Today, just about everyone, old or young, uses headphones; they’re practically a necessity these days. That’s why it’s such an aggravation when they stop working correctly. Whether your headphones are wireless or wired, chances are you’ve had at least one annoying issue with them at some point.
Here are the most common headphone problems:
- Headphones have no sound.
- Wireless headphones won’t connect to audio source.
- Headphones have poor sound quality.
- Earbuds that don’t fit right.
- Only one side of the headphones is working.
- Volume is too soft/loud.
- Audio keeps cutting out.
In this article, I’ll dive a little more deeply into these common issues and give you some insight into what may be causing them. I’ll also provide you with a few ways to fix those problems that are possible to do on your own, as well as tips to help you keep your headphones in peak condition for as long as possible. Now, let’s jump right in!
1. Headphones Have No Sound
One of the biggest problems you can have with your earbuds is that they just won’t work at all. There’s nothing worse than being stuck in an uncomfortable situation and not even having music to help you mentally escape from it.
At least if there’s static in headphones or the sound quality is terrible, you still have something to listen to, but there’s no getting around a complete lack of sound.
Luckily, this issue doesn’t always mean your headphones aren’t working. Here are some non-damage related reasons you might not be getting any audio:
- You haven’t connected your wireless headphones to your audio source.
- The battery in your wireless headphones is dead.
- Your wired earbuds have come unplugged from the jack.
- The volume on your audio source is muted.
- The volume on your headphones is muted.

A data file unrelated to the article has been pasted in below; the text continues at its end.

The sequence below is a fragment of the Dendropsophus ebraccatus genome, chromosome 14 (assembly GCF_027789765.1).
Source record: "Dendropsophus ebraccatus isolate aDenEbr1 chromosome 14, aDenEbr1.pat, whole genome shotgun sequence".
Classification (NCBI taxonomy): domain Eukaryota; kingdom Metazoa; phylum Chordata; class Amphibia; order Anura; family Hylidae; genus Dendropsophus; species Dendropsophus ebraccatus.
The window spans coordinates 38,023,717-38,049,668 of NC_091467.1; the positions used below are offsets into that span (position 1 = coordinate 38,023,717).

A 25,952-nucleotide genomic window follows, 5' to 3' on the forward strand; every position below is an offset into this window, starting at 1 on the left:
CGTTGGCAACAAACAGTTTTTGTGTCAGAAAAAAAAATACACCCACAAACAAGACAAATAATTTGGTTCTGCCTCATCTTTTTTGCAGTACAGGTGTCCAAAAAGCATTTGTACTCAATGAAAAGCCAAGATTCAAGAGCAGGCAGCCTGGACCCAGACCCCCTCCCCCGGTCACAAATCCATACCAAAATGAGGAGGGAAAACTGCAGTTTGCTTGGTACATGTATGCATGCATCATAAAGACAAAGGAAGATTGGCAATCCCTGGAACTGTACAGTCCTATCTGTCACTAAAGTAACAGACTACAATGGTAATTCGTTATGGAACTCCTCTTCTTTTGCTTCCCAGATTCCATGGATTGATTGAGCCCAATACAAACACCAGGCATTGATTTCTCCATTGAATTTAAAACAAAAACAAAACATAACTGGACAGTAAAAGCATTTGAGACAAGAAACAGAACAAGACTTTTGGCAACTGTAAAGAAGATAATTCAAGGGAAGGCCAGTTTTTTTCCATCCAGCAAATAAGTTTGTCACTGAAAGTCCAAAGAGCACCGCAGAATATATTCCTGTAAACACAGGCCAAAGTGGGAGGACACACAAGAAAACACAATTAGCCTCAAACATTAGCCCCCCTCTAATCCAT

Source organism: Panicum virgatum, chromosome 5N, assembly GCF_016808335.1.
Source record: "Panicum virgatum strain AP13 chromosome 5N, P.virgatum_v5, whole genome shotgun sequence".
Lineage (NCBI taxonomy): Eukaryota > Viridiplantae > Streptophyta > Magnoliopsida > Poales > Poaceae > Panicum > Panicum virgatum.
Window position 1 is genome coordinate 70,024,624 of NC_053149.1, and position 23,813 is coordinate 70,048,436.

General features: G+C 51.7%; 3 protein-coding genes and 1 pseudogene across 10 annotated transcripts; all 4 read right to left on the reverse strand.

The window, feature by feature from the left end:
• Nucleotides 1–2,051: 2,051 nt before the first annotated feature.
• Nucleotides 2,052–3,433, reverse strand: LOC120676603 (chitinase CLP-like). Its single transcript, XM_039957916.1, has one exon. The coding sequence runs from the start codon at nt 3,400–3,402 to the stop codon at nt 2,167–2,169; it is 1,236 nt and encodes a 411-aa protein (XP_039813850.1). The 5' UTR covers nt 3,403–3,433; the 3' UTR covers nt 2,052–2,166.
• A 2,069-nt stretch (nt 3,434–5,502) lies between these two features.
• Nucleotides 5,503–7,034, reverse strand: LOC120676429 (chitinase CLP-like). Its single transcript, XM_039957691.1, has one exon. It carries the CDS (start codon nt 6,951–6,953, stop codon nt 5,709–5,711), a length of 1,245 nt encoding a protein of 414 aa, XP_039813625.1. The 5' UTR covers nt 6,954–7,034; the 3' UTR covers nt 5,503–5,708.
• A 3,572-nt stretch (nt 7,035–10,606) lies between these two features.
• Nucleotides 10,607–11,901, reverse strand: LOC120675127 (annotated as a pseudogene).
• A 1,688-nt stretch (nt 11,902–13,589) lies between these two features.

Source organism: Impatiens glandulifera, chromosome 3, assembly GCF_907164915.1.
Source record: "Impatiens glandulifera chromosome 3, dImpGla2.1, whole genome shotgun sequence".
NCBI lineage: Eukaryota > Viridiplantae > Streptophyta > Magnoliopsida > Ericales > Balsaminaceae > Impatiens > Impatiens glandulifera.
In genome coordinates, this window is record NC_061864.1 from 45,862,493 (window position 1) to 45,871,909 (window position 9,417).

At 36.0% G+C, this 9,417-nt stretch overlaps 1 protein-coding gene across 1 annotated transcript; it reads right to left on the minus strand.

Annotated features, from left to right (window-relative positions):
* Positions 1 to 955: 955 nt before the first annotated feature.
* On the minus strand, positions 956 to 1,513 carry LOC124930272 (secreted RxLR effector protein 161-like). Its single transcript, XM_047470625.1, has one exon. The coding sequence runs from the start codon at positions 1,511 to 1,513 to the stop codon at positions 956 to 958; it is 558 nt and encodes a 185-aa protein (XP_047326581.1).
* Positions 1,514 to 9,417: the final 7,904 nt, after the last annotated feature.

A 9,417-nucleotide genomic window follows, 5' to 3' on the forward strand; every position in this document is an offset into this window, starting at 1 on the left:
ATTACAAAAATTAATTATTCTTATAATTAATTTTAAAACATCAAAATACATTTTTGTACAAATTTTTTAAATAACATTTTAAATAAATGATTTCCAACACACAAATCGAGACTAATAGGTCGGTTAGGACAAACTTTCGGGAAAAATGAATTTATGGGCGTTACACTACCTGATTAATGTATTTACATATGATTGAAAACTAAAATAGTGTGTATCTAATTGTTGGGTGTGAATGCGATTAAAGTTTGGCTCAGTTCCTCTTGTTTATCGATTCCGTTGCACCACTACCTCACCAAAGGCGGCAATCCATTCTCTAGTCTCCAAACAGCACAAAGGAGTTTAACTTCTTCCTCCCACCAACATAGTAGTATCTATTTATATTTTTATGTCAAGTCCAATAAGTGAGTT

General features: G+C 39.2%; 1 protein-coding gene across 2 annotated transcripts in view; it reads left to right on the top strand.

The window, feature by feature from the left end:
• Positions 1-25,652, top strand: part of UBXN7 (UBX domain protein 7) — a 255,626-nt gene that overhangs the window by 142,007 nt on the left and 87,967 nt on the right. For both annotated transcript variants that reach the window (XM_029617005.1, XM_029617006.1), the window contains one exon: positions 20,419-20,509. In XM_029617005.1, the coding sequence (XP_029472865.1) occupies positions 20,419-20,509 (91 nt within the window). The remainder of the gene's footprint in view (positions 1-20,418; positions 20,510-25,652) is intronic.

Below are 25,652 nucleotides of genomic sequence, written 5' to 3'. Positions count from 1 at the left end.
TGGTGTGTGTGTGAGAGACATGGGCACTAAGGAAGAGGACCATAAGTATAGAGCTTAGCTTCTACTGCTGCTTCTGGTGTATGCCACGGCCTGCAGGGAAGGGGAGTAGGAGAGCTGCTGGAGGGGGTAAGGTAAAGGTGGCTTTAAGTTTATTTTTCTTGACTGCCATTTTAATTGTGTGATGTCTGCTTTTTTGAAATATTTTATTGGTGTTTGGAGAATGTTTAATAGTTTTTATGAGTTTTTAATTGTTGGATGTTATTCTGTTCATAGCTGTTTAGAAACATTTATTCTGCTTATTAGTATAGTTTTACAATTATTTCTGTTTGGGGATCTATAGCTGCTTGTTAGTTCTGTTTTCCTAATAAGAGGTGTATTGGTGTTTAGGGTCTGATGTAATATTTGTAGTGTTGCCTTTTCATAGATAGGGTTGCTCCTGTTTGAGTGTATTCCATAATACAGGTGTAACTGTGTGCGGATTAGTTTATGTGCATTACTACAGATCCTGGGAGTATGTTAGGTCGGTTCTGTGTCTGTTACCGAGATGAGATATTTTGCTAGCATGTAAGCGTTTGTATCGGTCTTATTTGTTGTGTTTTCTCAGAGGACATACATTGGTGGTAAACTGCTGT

If none of those things is the culprit, then your headphones may be defective. For example, there could be a loose wire or a problem with the plug (also called a pin). Additionally, there could be something wrong with the headphone jack in your audio source.
Spilling a large amount of liquid on your headphones can also short them out for good.
How To Fix Headphone With No Sound
If you’re lucky, your lack of sound will stem from one of the non-damage-related reasons listed above. If that’s the case, replugging the headphones, wirelessly reconnecting them, charging the battery, or raising the volume should solve the issue.
You can also try cleaning the headphone pin and the jack on your audio source. Use a clean, dry cloth for the plug and canned air for the jack. In rare cases, your headphones may not be compatible with your device, and although you think the pin fits securely, it’s actually the wrong shape or size.
If the problem is a loose or damaged wire, you may need to replace your headphones. Amazon.com sells small soldering kits, such as the Chandler Tool Soldering Iron Kit, which you can use to repair your headphones, but unless you know what you’re doing, you might not want to try it yourself.
If you do want to try, though, Wired has a pretty detailed guide on how to do it.
2. Wireless Headphones Won’t Connect to Audio Source
One of the most complained about issues with wireless headphones is that they won’t connect to the audio source. Again, there are a few simple reasons this could be happening. Although some of them may seem obvious, it’s always best to check them first before assuming your headphones are dead.
How To Fix Wireless Headphones That Won’t Connect
Start by making sure your earbuds are fully charged. If they do, double-check to ensure your device has Bluetooth and is compatible with the headphones. Finally, make sure your headphones are on and that you enabled your device’s Bluetooth feature.
If all those things are good, you could be dealing with a pairing issue.